The video above shows a detailed view of lightning from space, courtesy of a new U.S. weather satellite located roughly 22,000 miles (35,000 kilometers) overhead.

Released this week by the National Oceanic and Atmospheric Administration (NOAA), the video shows a line of storms quickly intensifying over the U.S. Plains.

The scene was captured May 9 by NOAA's new GOES-17 weather satellite, which was launched in March. Along with GOES-16, it's one of two NOAA satellites equipped with the Geostationary Lightning Mapper (GLM), a powerful tool that can capture 500 images per second, giving forecasters unprecedented data on storm formation and intensity. Since rapid surges of lightning may indicate a strengthening storm — and thus foreshadow severe weather — data from GLM "will serve an essential role in helping to keep American lives and property safe," according to NOAA.

Launched in 2016, NOAA's GOES-16 weather satellite is a 'game changer,' the agency says. An artist's rendering of the GOES-R series of next-generation weather satellites. (Image: NOAA)

Unfortunately, GOES-17 itself may now be in a life-or-death situation. The satellite is still in a six-month testing period, but shortly after releasing the video above, NOAA announced that GOES-17 is experiencing a serious mechanical problem.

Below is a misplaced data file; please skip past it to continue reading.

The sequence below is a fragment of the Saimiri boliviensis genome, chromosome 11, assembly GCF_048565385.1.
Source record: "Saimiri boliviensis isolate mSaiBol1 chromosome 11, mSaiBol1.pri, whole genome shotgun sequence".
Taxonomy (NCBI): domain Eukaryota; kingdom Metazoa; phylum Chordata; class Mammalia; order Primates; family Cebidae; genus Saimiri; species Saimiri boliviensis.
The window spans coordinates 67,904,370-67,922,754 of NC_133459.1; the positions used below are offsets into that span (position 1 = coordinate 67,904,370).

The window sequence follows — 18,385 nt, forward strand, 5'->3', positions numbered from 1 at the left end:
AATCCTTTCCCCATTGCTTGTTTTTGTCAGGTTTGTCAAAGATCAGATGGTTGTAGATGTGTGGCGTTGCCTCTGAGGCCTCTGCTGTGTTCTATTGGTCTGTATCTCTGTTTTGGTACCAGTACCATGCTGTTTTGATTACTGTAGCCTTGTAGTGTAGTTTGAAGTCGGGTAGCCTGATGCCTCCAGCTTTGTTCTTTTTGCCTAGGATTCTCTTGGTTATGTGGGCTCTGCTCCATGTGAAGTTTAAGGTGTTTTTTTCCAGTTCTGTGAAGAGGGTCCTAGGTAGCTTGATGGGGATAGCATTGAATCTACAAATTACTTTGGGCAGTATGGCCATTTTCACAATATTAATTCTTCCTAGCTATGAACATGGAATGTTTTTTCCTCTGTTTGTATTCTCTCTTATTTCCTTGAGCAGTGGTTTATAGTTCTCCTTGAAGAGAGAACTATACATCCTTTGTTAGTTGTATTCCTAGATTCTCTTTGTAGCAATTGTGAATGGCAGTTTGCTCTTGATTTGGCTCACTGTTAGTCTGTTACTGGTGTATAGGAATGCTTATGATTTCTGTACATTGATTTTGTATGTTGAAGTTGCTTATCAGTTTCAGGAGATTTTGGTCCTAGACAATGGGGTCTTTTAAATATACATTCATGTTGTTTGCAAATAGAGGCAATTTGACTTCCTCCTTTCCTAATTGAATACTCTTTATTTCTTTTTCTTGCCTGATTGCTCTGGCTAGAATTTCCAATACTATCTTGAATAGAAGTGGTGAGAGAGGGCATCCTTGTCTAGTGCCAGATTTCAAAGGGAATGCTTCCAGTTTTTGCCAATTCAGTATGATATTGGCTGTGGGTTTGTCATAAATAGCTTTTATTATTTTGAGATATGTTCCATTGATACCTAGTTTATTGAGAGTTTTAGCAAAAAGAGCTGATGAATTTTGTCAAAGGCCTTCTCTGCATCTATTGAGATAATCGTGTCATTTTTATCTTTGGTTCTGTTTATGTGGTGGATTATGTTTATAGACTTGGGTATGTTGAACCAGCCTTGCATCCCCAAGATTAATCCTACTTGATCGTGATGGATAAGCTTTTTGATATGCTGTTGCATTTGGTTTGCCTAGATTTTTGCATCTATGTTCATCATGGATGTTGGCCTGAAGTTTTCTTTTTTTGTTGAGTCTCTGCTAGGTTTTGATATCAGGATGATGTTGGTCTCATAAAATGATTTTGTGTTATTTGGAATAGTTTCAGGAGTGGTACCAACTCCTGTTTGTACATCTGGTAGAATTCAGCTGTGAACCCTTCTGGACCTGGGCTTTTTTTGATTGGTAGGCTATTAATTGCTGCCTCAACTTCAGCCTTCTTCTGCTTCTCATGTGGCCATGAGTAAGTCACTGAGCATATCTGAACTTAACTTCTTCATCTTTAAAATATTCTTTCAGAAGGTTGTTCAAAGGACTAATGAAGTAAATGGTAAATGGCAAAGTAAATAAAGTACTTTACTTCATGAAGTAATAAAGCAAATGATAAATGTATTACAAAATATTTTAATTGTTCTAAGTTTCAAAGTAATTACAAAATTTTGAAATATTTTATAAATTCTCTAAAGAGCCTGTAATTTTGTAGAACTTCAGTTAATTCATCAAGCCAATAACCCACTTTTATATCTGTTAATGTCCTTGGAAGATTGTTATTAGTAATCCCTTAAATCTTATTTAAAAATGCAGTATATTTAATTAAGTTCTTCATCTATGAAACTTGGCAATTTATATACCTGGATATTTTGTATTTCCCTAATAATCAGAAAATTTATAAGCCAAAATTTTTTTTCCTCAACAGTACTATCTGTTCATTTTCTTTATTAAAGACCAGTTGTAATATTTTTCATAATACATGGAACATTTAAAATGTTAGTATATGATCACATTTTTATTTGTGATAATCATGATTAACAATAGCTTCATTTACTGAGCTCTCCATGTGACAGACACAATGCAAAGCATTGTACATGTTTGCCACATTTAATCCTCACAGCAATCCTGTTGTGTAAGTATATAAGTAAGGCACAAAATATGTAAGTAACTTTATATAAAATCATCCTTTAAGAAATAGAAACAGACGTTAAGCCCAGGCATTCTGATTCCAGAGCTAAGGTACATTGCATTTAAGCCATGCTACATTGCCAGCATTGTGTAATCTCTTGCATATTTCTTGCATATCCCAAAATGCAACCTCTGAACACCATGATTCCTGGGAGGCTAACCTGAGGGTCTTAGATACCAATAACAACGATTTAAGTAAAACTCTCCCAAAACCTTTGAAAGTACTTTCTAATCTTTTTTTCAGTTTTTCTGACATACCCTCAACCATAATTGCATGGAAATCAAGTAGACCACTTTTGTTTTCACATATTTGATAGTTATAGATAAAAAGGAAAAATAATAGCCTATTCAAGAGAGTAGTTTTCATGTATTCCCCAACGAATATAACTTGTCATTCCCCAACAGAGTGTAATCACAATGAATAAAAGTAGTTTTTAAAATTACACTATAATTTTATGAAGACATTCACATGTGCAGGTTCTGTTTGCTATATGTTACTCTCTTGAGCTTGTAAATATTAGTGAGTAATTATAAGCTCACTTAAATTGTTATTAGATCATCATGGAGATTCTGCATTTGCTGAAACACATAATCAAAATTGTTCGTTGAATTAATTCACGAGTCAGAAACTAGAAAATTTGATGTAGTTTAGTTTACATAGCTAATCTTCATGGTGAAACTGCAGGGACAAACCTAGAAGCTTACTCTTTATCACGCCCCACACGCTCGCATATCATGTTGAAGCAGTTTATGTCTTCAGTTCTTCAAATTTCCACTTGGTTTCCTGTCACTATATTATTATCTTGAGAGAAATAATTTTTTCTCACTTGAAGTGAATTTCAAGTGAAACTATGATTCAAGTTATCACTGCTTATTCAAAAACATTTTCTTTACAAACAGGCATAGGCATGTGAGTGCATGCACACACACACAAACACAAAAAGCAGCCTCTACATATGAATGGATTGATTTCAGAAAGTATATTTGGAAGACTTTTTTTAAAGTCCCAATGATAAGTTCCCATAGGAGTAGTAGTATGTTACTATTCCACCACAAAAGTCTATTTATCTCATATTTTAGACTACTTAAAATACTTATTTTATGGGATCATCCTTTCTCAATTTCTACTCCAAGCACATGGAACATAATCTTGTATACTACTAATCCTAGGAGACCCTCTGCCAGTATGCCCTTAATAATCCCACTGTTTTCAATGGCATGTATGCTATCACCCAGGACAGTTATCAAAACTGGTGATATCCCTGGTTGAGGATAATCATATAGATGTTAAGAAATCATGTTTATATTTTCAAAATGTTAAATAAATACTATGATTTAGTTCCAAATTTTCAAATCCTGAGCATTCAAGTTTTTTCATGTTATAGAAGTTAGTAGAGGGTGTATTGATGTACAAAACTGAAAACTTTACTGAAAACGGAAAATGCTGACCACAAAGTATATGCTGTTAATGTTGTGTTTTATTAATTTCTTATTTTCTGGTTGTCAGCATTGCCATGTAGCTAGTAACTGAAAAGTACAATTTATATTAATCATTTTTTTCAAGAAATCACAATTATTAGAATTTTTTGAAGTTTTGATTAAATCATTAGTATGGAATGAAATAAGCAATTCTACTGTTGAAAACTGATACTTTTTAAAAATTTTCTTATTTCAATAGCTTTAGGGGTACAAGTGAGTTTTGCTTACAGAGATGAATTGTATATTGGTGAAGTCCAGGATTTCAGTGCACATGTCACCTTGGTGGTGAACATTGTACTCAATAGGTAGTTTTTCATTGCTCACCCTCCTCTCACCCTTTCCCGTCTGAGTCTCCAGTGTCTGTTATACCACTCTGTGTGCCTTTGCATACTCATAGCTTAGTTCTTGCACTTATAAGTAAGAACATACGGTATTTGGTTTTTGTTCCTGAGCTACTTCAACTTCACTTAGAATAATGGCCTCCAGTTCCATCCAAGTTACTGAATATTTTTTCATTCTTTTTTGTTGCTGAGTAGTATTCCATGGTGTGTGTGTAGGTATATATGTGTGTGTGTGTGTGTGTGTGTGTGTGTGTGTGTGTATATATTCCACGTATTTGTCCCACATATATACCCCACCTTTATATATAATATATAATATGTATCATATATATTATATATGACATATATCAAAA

A key cooling system isn't working in the satellite's main imaging instrument, the Advanced Baseline Imager (ABI). The ABI views the Earth in 16 spectral bands, including several infrared and near-infrared bands that require extremely cold conditions, so its cooling system is "integral" to the satellite, NOAA explains.

"We're treating this very seriously," Joe Pica of NOAA's National Weather Service tells Science Magazine. "We're trying to understand the anomaly and trying to find ways to start the engines of the cooling system to function properly."

If NOAA can't revive the ABI's cooling system, the agency says it will consider "alternative concepts and modes" to maximize the instrument's utility. This setback won't have an immediate impact on weather forecasting, since GOES-17 was being tested and NOAA's active satellites remain operational, but it's a big blow nonetheless. GOES-17 is the second of four satellites in an $11 billion upgrade to the country's geostationary weather satellites, with the next launch slated for 2020.

Russell McLendon ( @russmclendon ) writes about humans and other wildlife.

Satellite captures video of lightning from space
The new GOES-17 weather satellite showed off its impressive lightning imager — and then suffered a crippling mechanical problem.